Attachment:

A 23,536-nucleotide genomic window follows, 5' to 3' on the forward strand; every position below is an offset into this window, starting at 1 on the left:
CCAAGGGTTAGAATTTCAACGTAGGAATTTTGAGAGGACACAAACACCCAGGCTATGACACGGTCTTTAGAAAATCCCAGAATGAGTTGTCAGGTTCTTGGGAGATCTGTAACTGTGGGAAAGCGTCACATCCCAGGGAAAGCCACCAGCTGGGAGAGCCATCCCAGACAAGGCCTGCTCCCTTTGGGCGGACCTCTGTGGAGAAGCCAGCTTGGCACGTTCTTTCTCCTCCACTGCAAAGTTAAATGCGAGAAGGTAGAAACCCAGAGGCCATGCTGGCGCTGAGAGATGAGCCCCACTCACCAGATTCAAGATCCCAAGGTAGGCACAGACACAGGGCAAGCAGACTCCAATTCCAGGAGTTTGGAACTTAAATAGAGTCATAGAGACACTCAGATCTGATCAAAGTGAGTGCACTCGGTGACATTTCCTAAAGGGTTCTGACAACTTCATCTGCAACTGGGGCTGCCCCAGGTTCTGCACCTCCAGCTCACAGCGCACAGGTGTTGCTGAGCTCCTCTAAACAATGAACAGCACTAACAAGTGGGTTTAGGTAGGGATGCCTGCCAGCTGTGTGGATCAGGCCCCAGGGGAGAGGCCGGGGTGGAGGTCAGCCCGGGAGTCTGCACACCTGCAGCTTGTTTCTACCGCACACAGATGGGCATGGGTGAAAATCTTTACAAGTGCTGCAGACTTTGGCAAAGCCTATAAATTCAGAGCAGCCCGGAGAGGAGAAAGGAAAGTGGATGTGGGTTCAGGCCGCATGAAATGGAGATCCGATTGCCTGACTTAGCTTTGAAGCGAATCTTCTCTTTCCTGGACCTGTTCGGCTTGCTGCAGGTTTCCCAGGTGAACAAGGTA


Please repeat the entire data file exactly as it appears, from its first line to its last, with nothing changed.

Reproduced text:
A 23,536-nucleotide genomic window follows, 5' to 3' on the forward strand; every position below is an offset into this window, starting at 1 on the left:
CCAAGGGTTAGAATTTCAACGTAGGAATTTTGAGAGGACACAAACACCCAGGCTATGACACGGTCTTTAGAAAATCCCAGAATGAGTTGTCAGGTTCTTGGGAGATCTGTAACTGTGGGAAAGCGTCACATCCCAGGGAAAGCCACCAGCTGGGAGAGCCATCCCAGACAAGGCCTGCTCCCTTTGGGCGGACCTCTGTGGAGAAGCCAGCTTGGCACGTTCTTTCTCCTCCACTGCAAAGTTAAATGCGAGAAGGTAGAAACCCAGAGGCCATGCTGGCGCTGAGAGATGAGCCCCACTCACCAGATTCAAGATCCCAAGGTAGGCACAGACACAGGGCAAGCAGACTCCAATTCCAGGAGTTTGGAACTTAAATAGAGTCATAGAGACACTCAGATCTGATCAAAGTGAGTGCACTCGGTGACATTTCCTAAAGGGTTCTGACAACTTCATCTGCAACTGGGGCTGCCCCAGGTTCTGCACCTCCAGCTCACAGCGCACAGGTGTTGCTGAGCTCCTCTAAACAATGAACAGCACTAACAAGTGGGTTTAGGTAGGGATGCCTGCCAGCTGTGTGGATCAGGCCCCAGGGGAGAGGCCGGGGTGGAGGTCAGCCCGGGAGTCTGCACACCTGCAGCTTGTTTCTACCGCACACAGATGGGCATGGGTGAAAATCTTTACAAGTGCTGCAGACTTTGGCAAAGCCTATAAATTCAGAGCAGCCCGGAGAGGAGAAAGGAAAGTGGATGTGGGTTCAGGCCGCATGAAATGGAGATCCGATTGCCTGACTTAGCTTTGAAGCGAATCTTCTCTTTCCTGGACCTGTTCGGCTTGCTGCAGGTTTCCCAGGTGAACAAGGTA